James the Fourth (English drama by Robert Greene, 1598) -- Since I had to read through the whole play to figure out the context for this one, I’ll give a detailed summary. Dorothea, daughter of the King of England has been married to the King of Scotland for political reasons, but he is in love with Ida, daughter of the Countess of Arran and determined to seduce her. Ida, much against her better judgment, is named as one of Dorothea’s attendants to enable the king’s assault on Ida’s virtue. Some of the Scottish nobles warn Dorothea of the king’s inclinations but she proclaims it a test of her own virtue to remain loyal to him. (For some unaccountable reason, Dorothea has decided to be in love with her husband, despite it all.) The nobles, on the other hand, decide it’s time to make themselves scarce from court. The King of Scotland finally concludes that the only way to win Ida’s heart is to get Dorothea out of the way permanently, but his instructions to the assassin are intercepted and shown to Dorothea who is counseled to flee the court in male disguise accompanied by her comic servant. She receives a brief lesson in swordplay for her protection. The assassin pursues Dorothea, aware of her disguise. They fight and Dorothea is wounded but the servant returns with the help of Sir Cuthbert Anderson in time to chase off the assassin. The assassin returns to the king claiming success and the king goes off to woo Ida (who is at this point surrounded with a surfeit of suitors). In the mean time, Lady Anderson has fallen in love with her wounded guest (Dorothea), which leaves her husband fuming. But Sir Cuthbert is called away to serve the king of Scotland in war against England, for it seems the English king has learned of his daughter’s murder. Ida, in the mean time, has married one of her non-royal suitors and those who helped conspire with the king of Scotland now make themselves scarce in expectation of his wrath. The king then sends out word of a reward for the return of Dorothea to the court. (Since he still believes her dead, he seems to be using this offer to buy time.) When Dorothea and Lady Anderson hear of it, there ensues a confusing conversation in which Dorothea gently refuses the lady’s love without revealing her secret, and then explains that she’s really the missing queen. In the midst of this Dorothea assures her she loves her as a friend, but once her true sex has been revealed, Lady Anderson’s previous proclamations that she will, “blush, grieve, and die in ... insatiate lust” are quietly forgotten. Dorothea and Lady Anderson hurry to the battlefield where the two kings are just about to join in battle. Sir Cuthbert (now in on the story) comes between the kings and explains what really happened. Dorothea blames the whole plot on her husband’s wayward youth and bad advisors. The king of Scotland repents; the king of England pardons; the Scottish nobles return to the fold.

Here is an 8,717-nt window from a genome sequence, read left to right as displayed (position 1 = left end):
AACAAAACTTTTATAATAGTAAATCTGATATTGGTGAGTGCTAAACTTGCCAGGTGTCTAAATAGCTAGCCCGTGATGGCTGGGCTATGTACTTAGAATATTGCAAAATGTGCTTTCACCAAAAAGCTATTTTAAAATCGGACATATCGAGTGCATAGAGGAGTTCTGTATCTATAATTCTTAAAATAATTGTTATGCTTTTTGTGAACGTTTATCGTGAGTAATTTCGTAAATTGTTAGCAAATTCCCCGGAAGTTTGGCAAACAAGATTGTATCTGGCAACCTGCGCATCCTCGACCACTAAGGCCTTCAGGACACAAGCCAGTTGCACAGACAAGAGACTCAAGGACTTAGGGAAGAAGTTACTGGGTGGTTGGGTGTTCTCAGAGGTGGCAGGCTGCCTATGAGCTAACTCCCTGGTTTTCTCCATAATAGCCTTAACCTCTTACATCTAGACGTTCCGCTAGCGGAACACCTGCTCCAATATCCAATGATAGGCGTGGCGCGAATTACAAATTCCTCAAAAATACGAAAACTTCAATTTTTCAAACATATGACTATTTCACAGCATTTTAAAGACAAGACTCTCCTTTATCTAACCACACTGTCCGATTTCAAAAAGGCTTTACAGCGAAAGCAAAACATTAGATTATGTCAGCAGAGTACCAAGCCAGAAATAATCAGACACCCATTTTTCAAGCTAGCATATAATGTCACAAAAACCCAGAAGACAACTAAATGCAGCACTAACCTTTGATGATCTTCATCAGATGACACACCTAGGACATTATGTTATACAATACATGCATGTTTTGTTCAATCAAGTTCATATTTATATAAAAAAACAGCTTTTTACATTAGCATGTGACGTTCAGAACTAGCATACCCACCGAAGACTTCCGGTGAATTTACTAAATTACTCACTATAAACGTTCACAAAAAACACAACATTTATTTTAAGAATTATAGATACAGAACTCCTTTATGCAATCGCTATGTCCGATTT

Due to My Male Disguise You Love Me, But I’m Not Interested; We are Rescued by a Divine Sex-Change

Tristan de Nanteuil (anonymous, French, ca. 1375) -- Blanchandine is Tristan’s wife and disguises herself as a man in order to accompany him and hide from her father. She comes to the amorous attention of the Saracen princess Clarinde, and when Tristan is believed dead, Blanchandine is pressured into marrying Clarinde. She weasels out of performing marital duties (and thus being revealed), culminating in a “public bath test” similar to that in Yde and Olive. As in the tale of Yde, the test is interrupted by the appearance of a supernatural stag. Blanchandine pursues the stag and, when lost in the forest, has a mystical encounter where she is offered the choice of a divine sex-change. Figuring it’s a good way out of her dilemma (and still believing Tristan to be dead), Blanchandine takes the offer, after which he becomes romantically interested in Clarinde and--when Tristan unexpectedly turns up alive--is no longer romantically interested in him. 

Due to My Male Disguise You Love Me, But I’m Not Interested; We are Rescued by a Convenient Twin Brother (or Other Close Relative)

Orlando Furioso (Italian, by Ludovico Ariosto, 1516-32) -- The Princess Fiordispina falls in love with the Amazon warrior Bradamante, believing her to be a man. But Fiordispina’s desire continues after discovering her error, even in the face of Bradamante’s attempts to dissuade her. The convenient twin brother motif is invoked, although in a somewhat creepy guise. Bradamante’s brother Ricciardetto pretends to be his sister in order to get Fiordispina in bed at which point he will claim that he’s a divinely transformed version of his sister.

Gl’Ingannati (anonymous Sienese comedy, 1537) -- The twin-like siblings Fabritio and Lelia are separated during the sack of Rome. Lelia ends up in Modena where her former lover Flamineo lives and disguises herself as a male page to serve him. Flaminio, of course, doesn’t recognize her and sends her as a messenger to court his new beloved, Isabella. Isabella falls in love with Lelia instead. The brother, Fabritio, arrives in the nick of time to much confusion and transfer of affections. All is revealed, and heteronormativity rules the day.

Twelfth Night (Shakespeare, 1601) -- Viola, cross-dressing as Cesario is sent as love-emissary of Duke Orsino (with whom Viola is in love) to the heiress Olivia (who falls in love with Cesario). Despite some hypothetical admiration of Viola for Olivia, there is no actual return of love. Fortunately for the resolution, Viola has a convenient twin brother, Sebastian, who shows up in time for everyone to be heterosexually paired off.

I’m Going to Disguise Myself as a Man and Seduce You to Get Revenge on the Man We Both Love